U.S. and Korea commemorate ties
The “Dialogue with Ambassadors” was held jointly by the Korea Foundation and Center for Strategic and International Studies (CSIS) with the support of the Ministry of Foreign Affairs at the Lotte Hotel in central Seoul yesterday.
Several former ambassadors from both Korea and the United States emphasized that North Korea is a key factor underpinning their mutual alliance, which dates back to 1953, but said that the Korea-U.S. relationship has advanced to a partnership that amounts to more than a military relationship.
“As we look ahead, the North Korean threat is increasing, it’s not diminishing,” said Alexander Vershbow, deputy secretary-general of the North Atlantic Treaty Organization (NATO), who served as ambassador from 2005 to 2008. He added that the two countries must forge a stronger military relationship, focusing their efforts on missile defense.
Choi Young-jin, who was ambassador to Washington from 2012 to 2013, also cited China as a crucial supporter in South Korea’s dealings with the North.
“There are two absolutely necessary relationships for the future of Korea: the alliance with the U.S. and cooperation with China,” he said.
Regarding North Korea, Choi added: “China has every reason to side with us … My contact with America and China, and the people who know China, assured me that China will deal with the North Korea issue in a more proactive way. We just hope China will deliver before the red line approaches.”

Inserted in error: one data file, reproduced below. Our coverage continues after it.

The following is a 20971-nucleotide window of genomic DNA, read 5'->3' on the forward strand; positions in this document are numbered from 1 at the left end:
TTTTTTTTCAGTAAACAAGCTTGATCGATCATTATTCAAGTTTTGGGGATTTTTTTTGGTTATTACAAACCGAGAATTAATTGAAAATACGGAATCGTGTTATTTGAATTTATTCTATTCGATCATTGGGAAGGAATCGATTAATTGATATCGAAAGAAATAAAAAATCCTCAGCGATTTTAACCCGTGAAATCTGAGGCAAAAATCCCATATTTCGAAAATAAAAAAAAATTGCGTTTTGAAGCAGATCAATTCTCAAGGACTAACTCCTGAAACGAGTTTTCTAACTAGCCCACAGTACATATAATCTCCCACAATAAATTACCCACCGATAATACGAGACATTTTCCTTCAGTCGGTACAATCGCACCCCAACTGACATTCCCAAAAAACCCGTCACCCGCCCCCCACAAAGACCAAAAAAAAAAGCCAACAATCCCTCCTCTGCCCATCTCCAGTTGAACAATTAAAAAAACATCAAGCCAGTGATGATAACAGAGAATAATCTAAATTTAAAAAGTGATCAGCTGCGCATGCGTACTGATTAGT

But the meeting wasn’t all business.
“We are here today to celebrate the story of the U.S.-Korean relationship and how its miracle came about,” said Victor Cha, senior adviser and Korea Chair at the CSIS. “We wanted to make history by bringing together as many ambassadors, our former alliance managers, as possible.”
Over the course of the event, the ambassadors recounted their experiences serving as diplomats under various heads of state and the evolution of Korea-U.S. relations, which was sometimes rocky.
Vershbow said that despite strained relations with Washington under President Roh Moon-hyun, “President Roh did a lot to transform and reshape the military alliance.”
Vershbow said they had made some serious breakthroughs at the time, which included the establishment of the base in Pyeongtaek, Gyeonggi, and the push for the Korea-U.S. free trade agreement, which helped in “reaching an understanding and [forming] a more balanced partnership.”
Donald Gregg, the most senior of the former U.S. ambassadors to Korea present at the panel, having served from 1989 to 1993, recounted his experiences over the course of his career.
Gregg first visited Korea in 1968 as an agent for the U.S. Central Intelligence Agency.
“I’ve known every single president of Korea since Pack Chung Hee,” said Gregg. He lauded former Presidents Park, Roh Tae-woo and Kim Dae-jung, who he said he considered to be the most significant in Korean history.
President Park Geun-hye is an “accomplished, powerful, intelligent woman,” he added.
“If she really moves forward on [trust politique policy on North Korea], she might wind up as the fourth truly great president that South Korea has produced,” he said.
Eleven former ambassadors, including Kathleen Stephens, Christopher Hill, Lee Hong-koo and Hang Sung-joo and other experts, earlier held closed-door roundtable talks on U.S.-Korea ties thus far and the challenges ahead for the Park and Obama administrations.
BY SARAH KIM [firstname.lastname@example.org]